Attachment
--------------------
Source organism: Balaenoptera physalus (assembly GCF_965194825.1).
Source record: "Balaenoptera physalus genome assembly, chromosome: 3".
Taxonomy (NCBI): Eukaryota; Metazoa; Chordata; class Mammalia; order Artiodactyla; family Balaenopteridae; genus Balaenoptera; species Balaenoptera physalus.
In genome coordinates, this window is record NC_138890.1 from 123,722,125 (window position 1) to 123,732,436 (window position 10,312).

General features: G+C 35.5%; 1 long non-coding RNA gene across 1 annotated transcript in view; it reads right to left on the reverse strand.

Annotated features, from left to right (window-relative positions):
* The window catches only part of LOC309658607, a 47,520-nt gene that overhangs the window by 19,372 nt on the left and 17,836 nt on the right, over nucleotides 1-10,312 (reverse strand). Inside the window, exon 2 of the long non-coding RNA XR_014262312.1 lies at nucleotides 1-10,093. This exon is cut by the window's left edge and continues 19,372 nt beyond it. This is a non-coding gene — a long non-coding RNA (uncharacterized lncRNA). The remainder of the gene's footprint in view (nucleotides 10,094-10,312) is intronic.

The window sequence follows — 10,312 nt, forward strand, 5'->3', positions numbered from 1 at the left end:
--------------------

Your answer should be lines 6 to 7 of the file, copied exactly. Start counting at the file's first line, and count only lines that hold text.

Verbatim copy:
Annotated features, from left to right (window-relative positions):
* The window catches only part of LOC309658607, a 47,520-nt gene that overhangs the window by 19,372 nt on the left and 17,836 nt on the right, over nucleotides 1-10,312 (reverse strand). Inside the window, exon 2 of the long non-coding RNA XR_014262312.1 lies at nucleotides 1-10,093. This exon is cut by the window's left edge and continues 19,372 nt beyond it. This is a non-coding gene — a long non-coding RNA (uncharacterized lncRNA). The remainder of the gene's footprint in view (nucleotides 10,094-10,312) is intronic.